Most of the commentary has followed Valleywag's excoriation, proclaiming Songsmith the final death knell for human culture, etc. etc.
I respectfully disagree.
First of all, you can't kill something that's dead already. What universe do you have to live in to believe that Songsmith poses a credible threat to "legitimate" music production? The radio, television, internet, and every public space are currently awash in a cacophony of computer-generated, market-researched, auto-tuned, HSS-approved, virtually identical songs, produced by the same handful of engineers, for an ostensibly diverse group of artists, genres and programming formats. Everything is already compressed to hell, as well, adding dynamic flatness to the aesthetic sameness. So I fail to see how this meager intervention by Microsoft could really make things any worse, sonically.
Second of all, despite all of the factors I mentioned above, music isn't dead -- in fact, it's thriving. Never in the history of industrialized society has there been such a broad range of sonic material available at our beck and call, and never in the history of the modern music industry have musicians had so many opportunities to share their work with potential listeners. In fact, some of the most interesting work being made and shared today begins with the insipid songs and tools I have mentioned, and uses them in unintended, unofficial, critical, and resistant ways. This includes lo-fi goofing around, such as creative karaoke, as well as an efflorescence of mash-ups, remixes, glitch and the like. Valleywag untintentionally cops to this in its post, by sharing a bunch of videos in which people have run a capella versions of much-loved pop songs through Songsmith, and paired the result with the original video for the song (The Police's Roxanne, brilliantly songsmithed, is embedded below). In other words, Songsmith may be evil, but its evil may be used for good.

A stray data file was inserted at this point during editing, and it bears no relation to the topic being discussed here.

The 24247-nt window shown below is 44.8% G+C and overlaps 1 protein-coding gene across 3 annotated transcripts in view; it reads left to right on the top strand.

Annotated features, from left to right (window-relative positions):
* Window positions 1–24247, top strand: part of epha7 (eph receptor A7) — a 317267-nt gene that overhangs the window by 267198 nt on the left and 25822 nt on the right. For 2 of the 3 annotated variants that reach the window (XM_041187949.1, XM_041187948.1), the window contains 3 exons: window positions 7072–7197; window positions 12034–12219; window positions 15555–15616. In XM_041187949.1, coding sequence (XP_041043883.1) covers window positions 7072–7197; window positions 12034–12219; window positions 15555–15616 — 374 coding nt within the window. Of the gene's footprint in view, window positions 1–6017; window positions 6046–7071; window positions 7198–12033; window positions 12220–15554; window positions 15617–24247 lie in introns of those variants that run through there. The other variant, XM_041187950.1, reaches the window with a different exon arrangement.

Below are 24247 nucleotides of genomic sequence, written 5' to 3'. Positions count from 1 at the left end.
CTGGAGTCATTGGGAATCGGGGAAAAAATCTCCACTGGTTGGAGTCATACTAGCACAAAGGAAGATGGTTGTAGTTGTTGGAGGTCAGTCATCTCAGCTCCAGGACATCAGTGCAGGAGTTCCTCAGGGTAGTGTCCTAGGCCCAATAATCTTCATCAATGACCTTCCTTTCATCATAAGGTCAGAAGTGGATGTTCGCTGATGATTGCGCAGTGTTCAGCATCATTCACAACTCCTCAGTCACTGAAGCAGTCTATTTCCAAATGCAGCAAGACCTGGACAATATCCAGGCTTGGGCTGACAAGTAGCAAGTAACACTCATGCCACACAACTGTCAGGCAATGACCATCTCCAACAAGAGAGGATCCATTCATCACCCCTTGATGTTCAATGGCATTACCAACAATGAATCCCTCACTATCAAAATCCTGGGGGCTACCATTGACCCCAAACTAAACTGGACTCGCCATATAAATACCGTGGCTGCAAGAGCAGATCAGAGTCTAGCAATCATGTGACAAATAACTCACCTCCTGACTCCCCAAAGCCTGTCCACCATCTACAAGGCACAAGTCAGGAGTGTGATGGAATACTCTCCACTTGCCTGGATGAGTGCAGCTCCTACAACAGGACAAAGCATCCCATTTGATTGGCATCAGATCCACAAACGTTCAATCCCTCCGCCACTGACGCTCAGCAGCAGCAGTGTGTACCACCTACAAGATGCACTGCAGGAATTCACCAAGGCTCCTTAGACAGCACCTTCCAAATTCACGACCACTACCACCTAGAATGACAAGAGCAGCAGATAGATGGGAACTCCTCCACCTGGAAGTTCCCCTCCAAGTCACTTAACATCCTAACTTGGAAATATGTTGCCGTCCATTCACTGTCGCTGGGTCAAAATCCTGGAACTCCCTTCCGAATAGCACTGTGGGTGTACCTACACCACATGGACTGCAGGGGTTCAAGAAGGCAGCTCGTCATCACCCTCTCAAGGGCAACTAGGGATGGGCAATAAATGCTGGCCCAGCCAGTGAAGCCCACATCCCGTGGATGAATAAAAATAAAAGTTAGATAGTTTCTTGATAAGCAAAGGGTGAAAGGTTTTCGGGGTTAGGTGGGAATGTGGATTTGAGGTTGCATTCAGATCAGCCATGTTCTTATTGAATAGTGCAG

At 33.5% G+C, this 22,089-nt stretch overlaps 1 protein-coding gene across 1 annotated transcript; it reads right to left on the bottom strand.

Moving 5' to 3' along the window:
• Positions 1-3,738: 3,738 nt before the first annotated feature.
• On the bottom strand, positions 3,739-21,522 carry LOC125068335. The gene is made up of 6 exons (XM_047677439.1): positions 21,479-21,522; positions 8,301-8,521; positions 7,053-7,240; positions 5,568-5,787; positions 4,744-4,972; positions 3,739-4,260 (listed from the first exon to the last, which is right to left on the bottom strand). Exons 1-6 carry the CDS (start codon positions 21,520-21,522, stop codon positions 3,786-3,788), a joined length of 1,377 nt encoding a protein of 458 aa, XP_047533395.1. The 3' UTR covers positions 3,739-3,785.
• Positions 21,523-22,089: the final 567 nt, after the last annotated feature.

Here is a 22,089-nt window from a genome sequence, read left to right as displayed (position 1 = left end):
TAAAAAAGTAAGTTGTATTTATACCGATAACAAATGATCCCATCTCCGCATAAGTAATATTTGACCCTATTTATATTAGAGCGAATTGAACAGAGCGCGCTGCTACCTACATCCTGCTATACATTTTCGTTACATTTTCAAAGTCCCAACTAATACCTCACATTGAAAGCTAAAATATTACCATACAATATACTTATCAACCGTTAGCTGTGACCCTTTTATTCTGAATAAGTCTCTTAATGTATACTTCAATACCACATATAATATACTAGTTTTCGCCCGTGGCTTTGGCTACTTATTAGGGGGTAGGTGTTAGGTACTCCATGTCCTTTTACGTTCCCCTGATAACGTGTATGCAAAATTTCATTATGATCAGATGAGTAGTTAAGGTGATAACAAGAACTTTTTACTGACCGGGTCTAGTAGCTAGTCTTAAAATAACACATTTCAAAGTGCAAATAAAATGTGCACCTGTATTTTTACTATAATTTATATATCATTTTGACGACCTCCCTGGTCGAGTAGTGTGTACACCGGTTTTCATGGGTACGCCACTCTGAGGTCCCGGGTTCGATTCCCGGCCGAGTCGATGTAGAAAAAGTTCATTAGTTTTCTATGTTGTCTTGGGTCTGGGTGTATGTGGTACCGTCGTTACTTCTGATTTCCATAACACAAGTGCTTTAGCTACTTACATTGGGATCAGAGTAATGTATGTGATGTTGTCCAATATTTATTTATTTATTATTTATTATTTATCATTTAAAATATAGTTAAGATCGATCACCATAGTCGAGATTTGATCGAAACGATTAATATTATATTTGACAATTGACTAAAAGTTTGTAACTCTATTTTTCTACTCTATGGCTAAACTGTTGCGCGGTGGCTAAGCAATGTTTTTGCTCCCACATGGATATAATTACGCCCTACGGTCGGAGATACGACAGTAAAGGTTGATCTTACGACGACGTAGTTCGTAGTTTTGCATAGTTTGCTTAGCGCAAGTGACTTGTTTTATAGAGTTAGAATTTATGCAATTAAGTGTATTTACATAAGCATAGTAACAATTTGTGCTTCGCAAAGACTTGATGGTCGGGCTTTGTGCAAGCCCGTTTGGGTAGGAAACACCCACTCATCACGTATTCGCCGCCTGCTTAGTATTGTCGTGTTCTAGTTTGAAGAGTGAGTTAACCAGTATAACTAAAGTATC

Finally, I am always wary of people who react to any democratizing technology by bemoaning loss of standards and quality; they sound a bit too much like Habermas bitching about the public sphere. Far too many erstwhile defenders of goodness and beauty are slaveowners in liberators' garb, too busy saving us from ourselves to give us the room to save ourselves. The truth is that most people these days don't know how to make music with instruments. It's a damnable shame, but that's how it is, and we can blame everyone -- the government, the schools, the recording industry -- except the people themselves. Clearly, a great many people remain very interested in producing their own life soundtracks rather than buying them ready-made, and I say more power to them. Any tool that helps them move towards this goal is a good tool. And if Songsmith isn't up to the challenge, someone else will come along and offer a better tool (unless Microsoft owns so many patents they effectively chill innovation).
Anwyay, that's my rant. Take a look at the videos below. Buy the software or download a hack, and play with it. Decide for yourself before you start writing society's epitaph.